Comparing PCA and LDA techniques

I find a lot of people confused over whether they should use PCA or LDA for their application. Also, many don’t understand the fundamental difference between PCA and LDA. Hopefully by the end of this blog post, the difference between PCA and LDA will be clear to the user. ( I also learnt the exact differences while trying to implement both of them).

Both PCA and LDA are widely used as dimensionality reduction techniques as a pre-processing step for Machine Learning and Pattern Recognition problems. Our desired outcome through both these techniques is to reduce the dimension of the dataset
with minimal loss of information. This reduces the computational cost, speeds up computational time, and most importantly reduces overfitting by projecting the dataset onto a lower-dimensional space that describes our data best.

The main difference between the two is that PCA is an “unsupervised learning” algorithm, since it “ignores” the class labels to find the directions (the so-called principal components) that maximize the variance in a dataset. In contrast to PCA, LDA is a “supervised learning” technique and computes the directions (“linear discriminants”) that will represent the axes that maximize the separation between multiple classes as well.
In case of LDA, rather than thus just finding axes(eigen vectors) that maximise the variance of our data, we are additionally interested in the axes that maximise separation between multiple classes. This ensures good class separability in our dataset, which PCA kinda ignores.

   

Another difference is that in PCA, there is no assumption on the data points being distributed normally. However, if the data points come from other distributions, PCA is only really approximating their features via their first two moments, so it’s not really optimal unless the data points are normally distributed. On the other hand, In LDA,  you explicitly assume that the data points come from two separate multivariate normal distributions with different means but the same covariance matrix.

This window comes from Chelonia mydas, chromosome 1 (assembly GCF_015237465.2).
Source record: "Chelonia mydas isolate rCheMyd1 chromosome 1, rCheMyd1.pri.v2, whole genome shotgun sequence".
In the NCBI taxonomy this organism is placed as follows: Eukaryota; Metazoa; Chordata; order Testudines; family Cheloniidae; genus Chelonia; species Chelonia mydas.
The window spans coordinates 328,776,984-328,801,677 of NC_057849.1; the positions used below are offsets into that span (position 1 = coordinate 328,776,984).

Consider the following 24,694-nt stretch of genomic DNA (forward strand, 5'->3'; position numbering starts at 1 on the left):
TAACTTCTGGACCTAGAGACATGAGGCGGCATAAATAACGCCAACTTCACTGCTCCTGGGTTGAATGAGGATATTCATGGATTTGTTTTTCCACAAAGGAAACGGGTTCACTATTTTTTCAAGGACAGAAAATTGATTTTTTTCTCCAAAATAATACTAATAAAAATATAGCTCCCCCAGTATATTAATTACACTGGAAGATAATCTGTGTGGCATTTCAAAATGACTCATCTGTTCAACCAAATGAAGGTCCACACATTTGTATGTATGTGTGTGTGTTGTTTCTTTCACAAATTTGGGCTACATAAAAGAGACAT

This makes LDA a less generalized method compared to PCA.

Visualizing PCA and LDA plots:-
The plots have been generating using scikit-learn ML library on the Iris Dataset. The Iris dataset consists of 150 images of 3 classes of flowers, each flower having 4 features.

The above two images make it clear that where the PCA accounts for the most variance in the whole dataset, the LDA gives us the axes that account for the most variance between the individual classes.

When to use which technique?

It might seem like LDA is always a better technique to go with, but such is not the case. Comparisons show that PCA outperforms LDA if the number of samples per class is relatively small (as in this Iris Dataset). However, when you have a large dataset having multiple classes, then it’s better to use LDA, because class separability will be an important factor in that case while reducing dimensionality.

NOTE: PCA can also be used together with LDA. I will leave it to the user to explore that scenario.

Other useful links:-

https://www.quora.com/What-is-the-difference-between-LDA-and-PCA-for-dimension-reduction

http://stats.stackexchange.com/questions/106121/does-it-make-sense-to-combine-pca-and-lda

http://sebastianraschka.com/Articles/2014_pca_step_by_step.html

~jigsaw

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